Ratjen was a member of Germany's Olympic team at Berlin that was determined to show the world Aryan dominance, but what struck people most about Ratjen was her strangely manly physic. A few years after the Olympics Ratjen was questioned by the conductor while on a train after some passengers complained of a man dressed as a woman. She pleaded that she really was a woman but after an inspection by a doctor it was found out she was really a man. Luckily, no medal needed to be returned since Ratjen finished in 4th place behind three actual women.
Sulvester Carmouche Horse Racing
Before the start of the Delta Downs in 1990 a thick fog blanketed the track. In an attempt to make lemonade out of lemons, Carmouche decided to ride Landing Officer, a 23-1 longshot, off the track after the start of the race where he couldn't be seen, wait around for the riders to make the circut, and pull in front of the charging pack winning by an incredible 24 lengths. His race was so fast he was only 1.2 seconds from setting the course record. After the race other jockeys were questioned and none of them could remember Carmouche actually passing them. This prompted an inspection of his horse which they found relatively clean from the usual mud and pretty well rested. Carmouche was disqualified and banned from horse racing, but in true Floyd Landis like fashion Carmouche denied ever doing anything wrong and simply said he was surprised how fast his horse was running. That's right officer, I wasn't smoking pot I thought it was tobacco. Strangely that excuse never works.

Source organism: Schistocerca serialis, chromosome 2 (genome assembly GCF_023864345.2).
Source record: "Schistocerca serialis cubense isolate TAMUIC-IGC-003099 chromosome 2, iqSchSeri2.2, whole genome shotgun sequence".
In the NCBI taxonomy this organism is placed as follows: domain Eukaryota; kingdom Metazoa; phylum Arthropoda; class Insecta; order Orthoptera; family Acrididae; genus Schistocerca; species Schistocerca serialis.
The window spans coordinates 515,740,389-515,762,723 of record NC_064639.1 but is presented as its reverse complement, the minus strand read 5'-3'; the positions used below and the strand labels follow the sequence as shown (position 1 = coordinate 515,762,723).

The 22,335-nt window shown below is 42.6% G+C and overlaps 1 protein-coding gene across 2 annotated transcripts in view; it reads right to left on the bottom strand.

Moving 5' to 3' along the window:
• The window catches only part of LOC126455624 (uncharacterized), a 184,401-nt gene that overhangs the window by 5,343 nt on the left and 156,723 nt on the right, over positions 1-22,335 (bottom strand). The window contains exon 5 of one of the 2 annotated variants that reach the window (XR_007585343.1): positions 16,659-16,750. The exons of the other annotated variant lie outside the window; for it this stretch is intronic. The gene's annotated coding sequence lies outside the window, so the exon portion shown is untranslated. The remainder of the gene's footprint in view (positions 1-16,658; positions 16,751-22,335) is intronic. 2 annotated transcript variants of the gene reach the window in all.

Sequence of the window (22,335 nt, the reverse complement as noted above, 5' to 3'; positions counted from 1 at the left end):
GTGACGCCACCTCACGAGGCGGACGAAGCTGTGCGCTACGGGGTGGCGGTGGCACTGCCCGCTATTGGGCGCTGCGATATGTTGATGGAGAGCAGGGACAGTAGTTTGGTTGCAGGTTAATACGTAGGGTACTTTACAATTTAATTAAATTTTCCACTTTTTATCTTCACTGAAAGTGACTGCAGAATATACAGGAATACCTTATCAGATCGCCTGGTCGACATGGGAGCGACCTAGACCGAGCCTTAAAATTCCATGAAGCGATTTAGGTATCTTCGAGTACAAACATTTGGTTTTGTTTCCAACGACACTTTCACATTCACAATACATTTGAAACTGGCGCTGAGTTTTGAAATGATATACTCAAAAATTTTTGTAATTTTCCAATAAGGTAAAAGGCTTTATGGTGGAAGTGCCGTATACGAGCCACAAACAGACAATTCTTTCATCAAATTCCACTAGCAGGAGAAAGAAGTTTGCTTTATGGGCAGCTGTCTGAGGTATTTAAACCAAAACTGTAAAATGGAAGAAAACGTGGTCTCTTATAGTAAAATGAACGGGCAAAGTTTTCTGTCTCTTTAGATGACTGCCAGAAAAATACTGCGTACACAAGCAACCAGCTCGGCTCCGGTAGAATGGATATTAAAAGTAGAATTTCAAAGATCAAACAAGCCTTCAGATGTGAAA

China's Gymnastics Team 2000 Olympics